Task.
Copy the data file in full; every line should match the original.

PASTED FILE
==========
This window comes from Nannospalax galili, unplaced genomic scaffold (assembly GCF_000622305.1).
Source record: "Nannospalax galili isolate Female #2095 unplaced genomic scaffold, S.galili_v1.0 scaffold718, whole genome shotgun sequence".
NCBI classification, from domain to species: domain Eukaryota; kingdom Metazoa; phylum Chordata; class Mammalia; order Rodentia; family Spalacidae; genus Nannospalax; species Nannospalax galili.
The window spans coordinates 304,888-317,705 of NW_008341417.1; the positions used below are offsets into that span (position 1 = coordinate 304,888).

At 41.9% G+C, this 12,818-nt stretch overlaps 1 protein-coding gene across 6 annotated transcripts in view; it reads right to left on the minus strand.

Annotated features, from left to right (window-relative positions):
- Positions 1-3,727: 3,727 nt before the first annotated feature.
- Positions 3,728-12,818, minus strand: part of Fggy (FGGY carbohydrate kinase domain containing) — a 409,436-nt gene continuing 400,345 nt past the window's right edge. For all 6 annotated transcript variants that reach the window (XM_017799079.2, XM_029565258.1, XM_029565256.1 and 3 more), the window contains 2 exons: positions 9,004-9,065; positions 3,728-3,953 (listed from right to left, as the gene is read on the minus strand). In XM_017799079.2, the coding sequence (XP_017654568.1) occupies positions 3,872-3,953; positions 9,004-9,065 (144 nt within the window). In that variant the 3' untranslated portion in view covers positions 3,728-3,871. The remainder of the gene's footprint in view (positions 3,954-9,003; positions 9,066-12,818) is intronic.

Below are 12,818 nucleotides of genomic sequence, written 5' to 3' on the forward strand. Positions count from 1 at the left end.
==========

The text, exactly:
This window comes from Nannospalax galili, unplaced genomic scaffold (assembly GCF_000622305.1).
Source record: "Nannospalax galili isolate Female #2095 unplaced genomic scaffold, S.galili_v1.0 scaffold718, whole genome shotgun sequence".
NCBI classification, from domain to species: domain Eukaryota; kingdom Metazoa; phylum Chordata; class Mammalia; order Rodentia; family Spalacidae; genus Nannospalax; species Nannospalax galili.
The window spans coordinates 304,888-317,705 of NW_008341417.1; the positions used below are offsets into that span (position 1 = coordinate 304,888).

At 41.9% G+C, this 12,818-nt stretch overlaps 1 protein-coding gene across 6 annotated transcripts in view; it reads right to left on the minus strand.

Annotated features, from left to right (window-relative positions):
- Positions 1-3,727: 3,727 nt before the first annotated feature.
- Positions 3,728-12,818, minus strand: part of Fggy (FGGY carbohydrate kinase domain containing) — a 409,436-nt gene continuing 400,345 nt past the window's right edge. For all 6 annotated transcript variants that reach the window (XM_017799079.2, XM_029565258.1, XM_029565256.1 and 3 more), the window contains 2 exons: positions 9,004-9,065; positions 3,728-3,953 (listed from right to left, as the gene is read on the minus strand). In XM_017799079.2, the coding sequence (XP_017654568.1) occupies positions 3,872-3,953; positions 9,004-9,065 (144 nt within the window). In that variant the 3' untranslated portion in view covers positions 3,728-3,871. The remainder of the gene's footprint in view (positions 3,954-9,003; positions 9,066-12,818) is intronic.

Below are 12,818 nucleotides of genomic sequence, written 5' to 3' on the forward strand. Positions count from 1 at the left end.